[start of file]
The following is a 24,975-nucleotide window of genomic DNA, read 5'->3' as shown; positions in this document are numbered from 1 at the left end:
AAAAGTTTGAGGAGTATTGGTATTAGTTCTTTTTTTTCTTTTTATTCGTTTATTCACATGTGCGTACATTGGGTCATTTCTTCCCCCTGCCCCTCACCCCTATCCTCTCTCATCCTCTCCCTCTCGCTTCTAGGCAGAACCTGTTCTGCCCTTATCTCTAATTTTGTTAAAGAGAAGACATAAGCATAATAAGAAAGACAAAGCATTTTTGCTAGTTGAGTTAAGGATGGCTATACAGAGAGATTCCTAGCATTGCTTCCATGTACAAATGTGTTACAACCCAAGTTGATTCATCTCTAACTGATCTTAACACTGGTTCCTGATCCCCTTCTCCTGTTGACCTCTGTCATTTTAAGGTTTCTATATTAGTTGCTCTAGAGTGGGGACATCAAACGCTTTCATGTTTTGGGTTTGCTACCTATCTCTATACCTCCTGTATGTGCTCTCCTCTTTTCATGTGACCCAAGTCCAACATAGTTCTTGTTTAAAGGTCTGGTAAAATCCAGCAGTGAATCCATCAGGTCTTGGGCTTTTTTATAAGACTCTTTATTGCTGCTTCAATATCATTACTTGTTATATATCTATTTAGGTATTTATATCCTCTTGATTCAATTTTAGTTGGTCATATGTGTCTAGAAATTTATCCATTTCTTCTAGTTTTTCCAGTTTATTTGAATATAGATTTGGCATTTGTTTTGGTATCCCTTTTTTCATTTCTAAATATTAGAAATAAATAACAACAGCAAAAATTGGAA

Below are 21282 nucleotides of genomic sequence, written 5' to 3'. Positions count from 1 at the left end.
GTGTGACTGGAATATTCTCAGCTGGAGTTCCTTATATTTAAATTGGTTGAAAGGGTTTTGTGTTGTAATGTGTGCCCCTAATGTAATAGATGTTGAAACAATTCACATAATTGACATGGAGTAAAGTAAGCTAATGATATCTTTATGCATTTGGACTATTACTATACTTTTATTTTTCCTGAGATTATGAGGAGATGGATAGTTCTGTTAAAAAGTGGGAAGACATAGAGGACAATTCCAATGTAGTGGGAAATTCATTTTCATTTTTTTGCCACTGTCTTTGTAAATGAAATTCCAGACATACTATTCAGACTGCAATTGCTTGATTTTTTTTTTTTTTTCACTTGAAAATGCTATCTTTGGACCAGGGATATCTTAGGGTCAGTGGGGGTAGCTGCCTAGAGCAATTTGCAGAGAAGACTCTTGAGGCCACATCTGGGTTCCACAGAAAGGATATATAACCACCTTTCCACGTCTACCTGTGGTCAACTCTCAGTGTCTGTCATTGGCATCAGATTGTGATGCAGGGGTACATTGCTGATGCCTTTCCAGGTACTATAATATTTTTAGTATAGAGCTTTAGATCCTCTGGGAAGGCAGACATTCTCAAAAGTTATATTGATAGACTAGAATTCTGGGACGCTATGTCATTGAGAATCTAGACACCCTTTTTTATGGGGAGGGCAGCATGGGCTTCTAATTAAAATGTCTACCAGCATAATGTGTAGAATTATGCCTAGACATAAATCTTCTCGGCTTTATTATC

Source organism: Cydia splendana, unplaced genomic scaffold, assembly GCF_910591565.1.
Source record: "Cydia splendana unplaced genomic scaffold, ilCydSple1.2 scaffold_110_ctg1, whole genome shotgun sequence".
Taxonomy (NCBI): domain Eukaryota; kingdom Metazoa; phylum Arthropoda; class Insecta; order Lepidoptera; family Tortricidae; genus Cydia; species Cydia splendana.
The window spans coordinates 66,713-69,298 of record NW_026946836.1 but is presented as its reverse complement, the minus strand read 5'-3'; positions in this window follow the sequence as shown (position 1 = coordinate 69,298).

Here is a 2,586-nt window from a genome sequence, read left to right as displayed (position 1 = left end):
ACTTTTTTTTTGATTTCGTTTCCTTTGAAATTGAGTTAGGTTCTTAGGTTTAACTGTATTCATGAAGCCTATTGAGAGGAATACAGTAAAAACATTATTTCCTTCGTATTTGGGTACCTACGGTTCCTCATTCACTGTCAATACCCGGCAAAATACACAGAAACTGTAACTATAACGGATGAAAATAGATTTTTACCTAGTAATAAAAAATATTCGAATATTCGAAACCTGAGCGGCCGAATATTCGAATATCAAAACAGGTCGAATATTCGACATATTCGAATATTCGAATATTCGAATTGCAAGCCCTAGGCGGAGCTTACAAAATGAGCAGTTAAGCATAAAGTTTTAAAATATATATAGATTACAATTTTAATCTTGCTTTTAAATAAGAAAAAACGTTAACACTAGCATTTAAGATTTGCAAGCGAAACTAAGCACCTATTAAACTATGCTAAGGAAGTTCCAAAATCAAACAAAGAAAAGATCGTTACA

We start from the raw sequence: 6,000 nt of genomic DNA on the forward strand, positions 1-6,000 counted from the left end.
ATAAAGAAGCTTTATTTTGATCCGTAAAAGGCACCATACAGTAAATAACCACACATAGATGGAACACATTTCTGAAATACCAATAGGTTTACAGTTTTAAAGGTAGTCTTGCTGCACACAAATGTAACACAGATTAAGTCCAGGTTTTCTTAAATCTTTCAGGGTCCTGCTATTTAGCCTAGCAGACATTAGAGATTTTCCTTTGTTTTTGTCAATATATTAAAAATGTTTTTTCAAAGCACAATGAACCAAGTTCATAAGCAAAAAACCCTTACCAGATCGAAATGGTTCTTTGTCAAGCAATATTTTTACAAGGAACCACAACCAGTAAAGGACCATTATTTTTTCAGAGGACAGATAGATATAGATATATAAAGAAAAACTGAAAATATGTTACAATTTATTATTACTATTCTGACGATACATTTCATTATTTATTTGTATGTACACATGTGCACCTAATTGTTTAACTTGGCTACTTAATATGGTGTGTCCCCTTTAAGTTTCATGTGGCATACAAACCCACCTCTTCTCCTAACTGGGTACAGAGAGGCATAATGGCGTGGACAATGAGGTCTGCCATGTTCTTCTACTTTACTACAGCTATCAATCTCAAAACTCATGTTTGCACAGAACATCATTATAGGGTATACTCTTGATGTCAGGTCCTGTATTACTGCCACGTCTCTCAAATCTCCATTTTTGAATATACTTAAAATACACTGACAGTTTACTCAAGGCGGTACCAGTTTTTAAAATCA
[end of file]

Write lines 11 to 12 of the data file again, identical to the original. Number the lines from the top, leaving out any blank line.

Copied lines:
We start from the raw sequence: 6,000 nt of genomic DNA on the forward strand, positions 1-6,000 counted from the left end.
ATAAAGAAGCTTTATTTTGATCCGTAAAAGGCACCATACAGTAAATAACCACACATAGATGGAACACATTTCTGAAATACCAATAGGTTTACAGTTTTAAAGGTAGTCTTGCTGCACACAAATGTAACACAGATTAAGTCCAGGTTTTCTTAAATCTTTCAGGGTCCTGCTATTTAGCCTAGCAGACATTAGAGATTTTCCTTTGTTTTTGTCAATATATTAAAAATGTTTTTTCAAAGCACAATGAACCAAGTTCATAAGCAAAAAACCCTTACCAGATCGAAATGGTTCTTTGTCAAGCAATATTTTTACAAGGAACCACAACCAGTAAAGGACCATTATTTTTTCAGAGGACAGATAGATATAGATATATAAAGAAAAACTGAAAATATGTTACAATTTATTATTACTATTCTGACGATACATTTCATTATTTATTTGTATGTACACATGTGCACCTAATTGTTTAACTTGGCTACTTAATATGGTGTGTCCCCTTTAAGTTTCATGTGGCATACAAACCCACCTCTTCTCCTAACTGGGTACAGAGAGGCATAATGGCGTGGACAATGAGGTCTGCCATGTTCTTCTACTTTACTACAGCTATCAATCTCAAAACTCATGTTTGCACAGAACATCATTATAGGGTATACTCTTGATGTCAGGTCCTGTATTACTGCCACGTCTCTCAAATCTCCATTTTTGAATATACTTAAAATACACTGACAGTTTACTCAAGGCGGTACCAGTTTTTAAAATCA